Lord Of The Rings research

 

The 2003-4 Lord of the Rings project was an ambitious attempt to mount a detailed investigation across the world of responses to the film adaptation of Tolkien’s fantasy trilogy. Funded by a grant from the Economic and Social Research Council (Grant No: RES-000-22-0323), and under the direction of Professor Martin Barker, the project brought together researchers in twenty countries to explore in particular the role of film fantasy in the lives of different countries and cultures, the ways in which the prefigurations of a film (marketing, publicity, merchandise, reviews, debates, etc) shape responses to it, and the role played by knowledge of and involvement with the books. The project had three stages: a three-month period of intense gathering of all kinds of materials preparing the ground for the film’s release; a six-month period in which a quali-quantitative web-based questionnaire, operating in fourteen languages, was advertised as widely as possible; and a further period of lengthy interviews with individual respondents, chosen to exemplify patterns emergent from first analysis of the database. The major findings of the project were published in 2007 in Martin Barker and Ernest Mathijs (eds), Watching The Lord of the Rings: Tolkien’s World Audiences, New York, Peter Lang. A number of other publications continue to arise from the project. Some of these are made available here.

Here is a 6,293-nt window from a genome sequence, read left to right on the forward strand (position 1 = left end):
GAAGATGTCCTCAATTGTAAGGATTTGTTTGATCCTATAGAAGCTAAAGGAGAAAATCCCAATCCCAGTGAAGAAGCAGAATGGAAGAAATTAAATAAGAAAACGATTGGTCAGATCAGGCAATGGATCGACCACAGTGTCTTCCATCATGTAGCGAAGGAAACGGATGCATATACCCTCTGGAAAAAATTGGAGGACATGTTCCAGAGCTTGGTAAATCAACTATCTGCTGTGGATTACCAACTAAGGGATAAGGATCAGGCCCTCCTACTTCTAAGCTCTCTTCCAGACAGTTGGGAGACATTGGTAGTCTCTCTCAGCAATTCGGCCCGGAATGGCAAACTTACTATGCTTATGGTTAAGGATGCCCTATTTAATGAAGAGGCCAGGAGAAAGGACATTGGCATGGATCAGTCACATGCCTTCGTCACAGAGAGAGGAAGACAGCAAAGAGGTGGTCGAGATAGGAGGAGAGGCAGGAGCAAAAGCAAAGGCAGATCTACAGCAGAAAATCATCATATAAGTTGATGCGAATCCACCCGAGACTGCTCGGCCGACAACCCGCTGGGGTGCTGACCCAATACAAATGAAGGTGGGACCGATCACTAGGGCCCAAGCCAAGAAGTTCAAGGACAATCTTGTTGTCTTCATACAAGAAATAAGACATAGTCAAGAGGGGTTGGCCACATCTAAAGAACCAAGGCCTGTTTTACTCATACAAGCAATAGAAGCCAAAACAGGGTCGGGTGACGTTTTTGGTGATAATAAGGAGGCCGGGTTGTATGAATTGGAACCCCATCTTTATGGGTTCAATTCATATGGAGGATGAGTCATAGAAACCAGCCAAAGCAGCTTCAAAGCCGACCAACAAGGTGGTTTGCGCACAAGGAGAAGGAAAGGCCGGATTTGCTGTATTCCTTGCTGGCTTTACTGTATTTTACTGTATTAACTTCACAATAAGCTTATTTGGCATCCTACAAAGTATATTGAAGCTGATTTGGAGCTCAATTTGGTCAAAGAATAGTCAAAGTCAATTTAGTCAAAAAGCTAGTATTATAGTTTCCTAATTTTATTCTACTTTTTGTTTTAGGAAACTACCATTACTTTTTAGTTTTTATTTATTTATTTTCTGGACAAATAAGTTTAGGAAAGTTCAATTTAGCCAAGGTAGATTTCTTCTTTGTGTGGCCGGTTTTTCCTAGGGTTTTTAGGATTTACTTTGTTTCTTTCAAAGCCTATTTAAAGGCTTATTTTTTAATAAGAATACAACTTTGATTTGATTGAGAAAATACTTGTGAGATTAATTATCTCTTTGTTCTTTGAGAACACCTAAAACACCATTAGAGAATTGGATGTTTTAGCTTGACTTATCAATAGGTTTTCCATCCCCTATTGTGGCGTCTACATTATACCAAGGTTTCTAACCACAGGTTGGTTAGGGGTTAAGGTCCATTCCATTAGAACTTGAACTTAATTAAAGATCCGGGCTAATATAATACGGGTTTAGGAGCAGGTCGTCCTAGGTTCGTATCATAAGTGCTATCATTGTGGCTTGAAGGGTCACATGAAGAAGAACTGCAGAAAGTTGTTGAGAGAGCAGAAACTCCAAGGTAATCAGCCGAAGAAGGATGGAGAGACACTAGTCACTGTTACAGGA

The database of the results of this, amounting to 24,937 responses, are here made freely available to other researchers. We ask only that other researchers using materials or results from the database (for research or teaching) acknowledge their origins in this project. Professor Barker will be pleased to hear from any researchers who make use of the database.

This collection currently contains the following items:

Recent Submissions

View more

Search Cadair


Advanced Search

Browse

Discover

Statistics

RSS Feeds